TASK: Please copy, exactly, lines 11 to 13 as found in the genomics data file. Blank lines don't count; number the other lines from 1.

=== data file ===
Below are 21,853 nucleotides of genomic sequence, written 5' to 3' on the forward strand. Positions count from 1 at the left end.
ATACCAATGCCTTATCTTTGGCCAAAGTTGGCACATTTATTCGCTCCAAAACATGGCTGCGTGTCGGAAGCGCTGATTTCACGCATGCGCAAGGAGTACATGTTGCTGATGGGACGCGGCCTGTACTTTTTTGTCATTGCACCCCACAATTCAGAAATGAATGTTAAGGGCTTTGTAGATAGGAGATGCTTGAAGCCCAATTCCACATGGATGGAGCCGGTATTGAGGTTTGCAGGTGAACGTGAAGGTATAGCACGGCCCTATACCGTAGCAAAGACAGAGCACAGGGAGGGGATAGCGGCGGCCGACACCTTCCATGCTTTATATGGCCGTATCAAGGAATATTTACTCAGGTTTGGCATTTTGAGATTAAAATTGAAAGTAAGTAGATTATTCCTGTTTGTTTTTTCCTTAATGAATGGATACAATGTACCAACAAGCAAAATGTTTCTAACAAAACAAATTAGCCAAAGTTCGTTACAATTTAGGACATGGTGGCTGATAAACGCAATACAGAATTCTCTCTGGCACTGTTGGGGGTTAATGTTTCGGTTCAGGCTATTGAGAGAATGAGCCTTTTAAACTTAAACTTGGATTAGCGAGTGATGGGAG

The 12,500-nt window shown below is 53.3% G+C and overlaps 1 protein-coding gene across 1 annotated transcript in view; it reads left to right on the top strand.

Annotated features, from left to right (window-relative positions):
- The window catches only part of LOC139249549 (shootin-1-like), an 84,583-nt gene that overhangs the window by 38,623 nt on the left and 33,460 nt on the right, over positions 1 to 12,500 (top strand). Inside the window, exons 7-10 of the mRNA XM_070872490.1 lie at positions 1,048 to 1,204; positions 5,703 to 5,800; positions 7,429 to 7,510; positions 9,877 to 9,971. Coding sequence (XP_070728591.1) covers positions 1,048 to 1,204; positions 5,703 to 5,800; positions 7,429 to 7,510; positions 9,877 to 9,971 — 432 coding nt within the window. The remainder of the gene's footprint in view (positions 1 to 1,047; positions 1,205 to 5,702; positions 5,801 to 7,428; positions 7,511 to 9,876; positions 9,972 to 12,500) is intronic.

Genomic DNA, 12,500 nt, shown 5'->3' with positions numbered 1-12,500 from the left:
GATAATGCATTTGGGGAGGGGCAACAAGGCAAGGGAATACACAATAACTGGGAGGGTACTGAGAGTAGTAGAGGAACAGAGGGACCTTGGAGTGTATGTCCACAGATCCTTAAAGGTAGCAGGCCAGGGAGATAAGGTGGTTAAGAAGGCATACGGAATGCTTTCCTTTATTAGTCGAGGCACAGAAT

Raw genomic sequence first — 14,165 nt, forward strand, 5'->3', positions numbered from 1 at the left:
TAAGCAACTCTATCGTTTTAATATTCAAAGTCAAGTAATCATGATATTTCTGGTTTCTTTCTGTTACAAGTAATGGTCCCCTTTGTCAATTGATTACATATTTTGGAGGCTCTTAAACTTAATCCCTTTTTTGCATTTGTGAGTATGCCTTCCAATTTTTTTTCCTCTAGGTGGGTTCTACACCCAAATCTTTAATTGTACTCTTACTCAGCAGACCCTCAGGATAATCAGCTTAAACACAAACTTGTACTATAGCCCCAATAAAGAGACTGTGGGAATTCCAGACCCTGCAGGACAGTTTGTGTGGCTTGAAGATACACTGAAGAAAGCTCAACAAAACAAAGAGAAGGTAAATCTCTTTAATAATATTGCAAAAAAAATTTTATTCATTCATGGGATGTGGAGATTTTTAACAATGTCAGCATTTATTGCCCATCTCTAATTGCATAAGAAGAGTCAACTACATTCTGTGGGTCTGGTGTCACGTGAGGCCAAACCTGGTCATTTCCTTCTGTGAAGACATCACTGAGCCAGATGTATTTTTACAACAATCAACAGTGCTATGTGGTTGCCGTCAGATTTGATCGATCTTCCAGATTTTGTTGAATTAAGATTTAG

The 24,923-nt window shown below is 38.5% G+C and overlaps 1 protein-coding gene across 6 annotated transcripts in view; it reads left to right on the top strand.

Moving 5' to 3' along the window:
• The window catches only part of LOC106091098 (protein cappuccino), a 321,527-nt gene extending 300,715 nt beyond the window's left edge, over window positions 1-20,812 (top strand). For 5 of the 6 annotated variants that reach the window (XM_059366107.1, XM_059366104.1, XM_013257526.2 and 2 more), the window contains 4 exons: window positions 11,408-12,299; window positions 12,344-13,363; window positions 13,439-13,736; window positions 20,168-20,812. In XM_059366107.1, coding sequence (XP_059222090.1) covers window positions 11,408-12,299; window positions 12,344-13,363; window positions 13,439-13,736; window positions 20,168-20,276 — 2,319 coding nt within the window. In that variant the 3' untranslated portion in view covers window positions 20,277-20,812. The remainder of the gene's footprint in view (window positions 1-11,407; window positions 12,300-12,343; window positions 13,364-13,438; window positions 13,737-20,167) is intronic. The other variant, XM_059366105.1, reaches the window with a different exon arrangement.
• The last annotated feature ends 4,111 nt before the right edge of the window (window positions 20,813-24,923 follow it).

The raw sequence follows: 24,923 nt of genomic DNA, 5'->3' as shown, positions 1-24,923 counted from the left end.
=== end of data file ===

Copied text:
Moving 5' to 3' along the window:
• The window catches only part of LOC106091098 (protein cappuccino), a 321,527-nt gene extending 300,715 nt beyond the window's left edge, over window positions 1-20,812 (top strand). For 5 of the 6 annotated variants that reach the window (XM_059366107.1, XM_059366104.1, XM_013257526.2 and 2 more), the window contains 4 exons: window positions 11,408-12,299; window positions 12,344-13,363; window positions 13,439-13,736; window positions 20,168-20,812. In XM_059366107.1, coding sequence (XP_059222090.1) covers window positions 11,408-12,299; window positions 12,344-13,363; window positions 13,439-13,736; window positions 20,168-20,276 — 2,319 coding nt within the window. In that variant the 3' untranslated portion in view covers window positions 20,277-20,812. The remainder of the gene's footprint in view (window positions 1-11,407; window positions 12,300-12,343; window positions 13,364-13,438; window positions 13,737-20,167) is intronic. The other variant, XM_059366105.1, reaches the window with a different exon arrangement.
• The last annotated feature ends 4,111 nt before the right edge of the window (window positions 20,813-24,923 follow it).